Space debris

Tim Peake Mascot Illustration

Tiny pieces of space junk seem harmless. However, at orbital speeds they can become deadly. The compressed air rocket launcher is an explosive way to showcase this.

Is space junk a problem?

Decades of space exploration has left millions of pieces of debris orbiting our Earth, from defunct spacecraft down to tiny dust-sized particles. Even tiny particles pose a threat, as they travel at enormous speeds. This means that they have a huge amount of energy and could cause damage to working spacecraft if they collide.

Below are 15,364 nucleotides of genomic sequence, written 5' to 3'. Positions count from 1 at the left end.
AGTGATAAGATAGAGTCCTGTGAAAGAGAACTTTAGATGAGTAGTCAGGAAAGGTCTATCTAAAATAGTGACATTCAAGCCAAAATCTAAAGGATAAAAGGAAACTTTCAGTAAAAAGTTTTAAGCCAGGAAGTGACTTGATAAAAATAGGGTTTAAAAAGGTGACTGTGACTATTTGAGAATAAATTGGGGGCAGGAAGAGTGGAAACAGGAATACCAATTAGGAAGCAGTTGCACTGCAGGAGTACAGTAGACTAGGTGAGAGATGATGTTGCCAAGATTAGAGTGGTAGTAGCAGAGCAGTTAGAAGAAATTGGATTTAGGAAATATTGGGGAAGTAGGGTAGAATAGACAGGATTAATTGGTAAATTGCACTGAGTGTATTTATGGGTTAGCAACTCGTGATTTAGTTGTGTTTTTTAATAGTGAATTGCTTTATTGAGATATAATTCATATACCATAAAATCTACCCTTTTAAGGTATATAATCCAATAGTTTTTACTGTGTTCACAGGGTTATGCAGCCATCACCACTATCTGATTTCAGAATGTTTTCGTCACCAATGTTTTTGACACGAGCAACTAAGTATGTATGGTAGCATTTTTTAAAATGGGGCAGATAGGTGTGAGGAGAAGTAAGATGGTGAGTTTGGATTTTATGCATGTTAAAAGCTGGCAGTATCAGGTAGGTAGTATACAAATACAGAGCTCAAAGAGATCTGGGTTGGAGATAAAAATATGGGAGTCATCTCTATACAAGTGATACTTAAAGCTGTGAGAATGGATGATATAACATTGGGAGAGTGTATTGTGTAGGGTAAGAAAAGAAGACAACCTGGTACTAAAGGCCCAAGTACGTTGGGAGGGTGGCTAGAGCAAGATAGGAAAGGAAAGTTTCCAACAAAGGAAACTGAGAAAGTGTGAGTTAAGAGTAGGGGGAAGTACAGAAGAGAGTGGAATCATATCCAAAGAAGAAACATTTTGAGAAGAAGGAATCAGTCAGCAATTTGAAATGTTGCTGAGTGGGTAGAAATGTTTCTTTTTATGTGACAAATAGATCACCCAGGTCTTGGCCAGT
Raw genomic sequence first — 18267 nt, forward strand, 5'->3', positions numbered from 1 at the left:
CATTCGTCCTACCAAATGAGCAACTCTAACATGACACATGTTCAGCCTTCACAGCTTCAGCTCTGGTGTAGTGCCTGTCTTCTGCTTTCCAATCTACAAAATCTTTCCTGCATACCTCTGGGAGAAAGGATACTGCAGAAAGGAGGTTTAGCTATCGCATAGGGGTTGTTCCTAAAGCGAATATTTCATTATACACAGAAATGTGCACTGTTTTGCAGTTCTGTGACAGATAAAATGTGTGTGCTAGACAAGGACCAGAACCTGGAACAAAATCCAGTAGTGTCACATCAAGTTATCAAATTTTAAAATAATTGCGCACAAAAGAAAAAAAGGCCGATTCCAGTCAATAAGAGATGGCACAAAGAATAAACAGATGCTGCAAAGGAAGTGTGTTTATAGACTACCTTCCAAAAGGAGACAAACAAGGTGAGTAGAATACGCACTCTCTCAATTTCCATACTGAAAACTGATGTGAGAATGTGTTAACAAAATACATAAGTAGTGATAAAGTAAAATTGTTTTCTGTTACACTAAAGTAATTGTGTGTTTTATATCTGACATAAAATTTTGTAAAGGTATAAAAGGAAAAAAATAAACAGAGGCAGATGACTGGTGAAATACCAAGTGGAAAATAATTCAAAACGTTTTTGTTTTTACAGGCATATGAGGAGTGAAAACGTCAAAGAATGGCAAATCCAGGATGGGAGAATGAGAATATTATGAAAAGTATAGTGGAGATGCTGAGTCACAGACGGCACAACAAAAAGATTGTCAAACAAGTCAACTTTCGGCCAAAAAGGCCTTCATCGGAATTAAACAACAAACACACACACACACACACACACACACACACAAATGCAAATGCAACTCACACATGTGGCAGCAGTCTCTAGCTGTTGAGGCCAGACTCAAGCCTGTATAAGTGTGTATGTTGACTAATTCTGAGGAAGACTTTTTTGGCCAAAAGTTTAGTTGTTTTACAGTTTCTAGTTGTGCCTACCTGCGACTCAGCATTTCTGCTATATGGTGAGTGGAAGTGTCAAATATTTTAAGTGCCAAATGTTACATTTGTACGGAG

How does it work?

Orbiting objects travel at tens of thousands of kilometres per hour. Since kinetic (movement) energy is proportional to the velocity squared (KE = ½ mv2) this huge velocity yields an even higher kinetic energy. The launcher can launch a card rocket at around 70 miles per hour. This can give a paper or card rocket enough energy to easily pierce a cardboard box, often traveling in one side and out the other, proving that in orbit, seemingly innocuous tiny objects at high velocity pose extreme danger.

Did you know?

Micrometeoroid and orbital debris (MMOD) impacts occur all the time on the ISS and other  spacecraft. In 2014, the ISS’s altitude was raised by half a mile to avoid an impact from an old part of a European rocket. Just 1cm of space debris could cause critical damage, while anything larger than 10cm can shatter a satellite or spacecraft into pieces.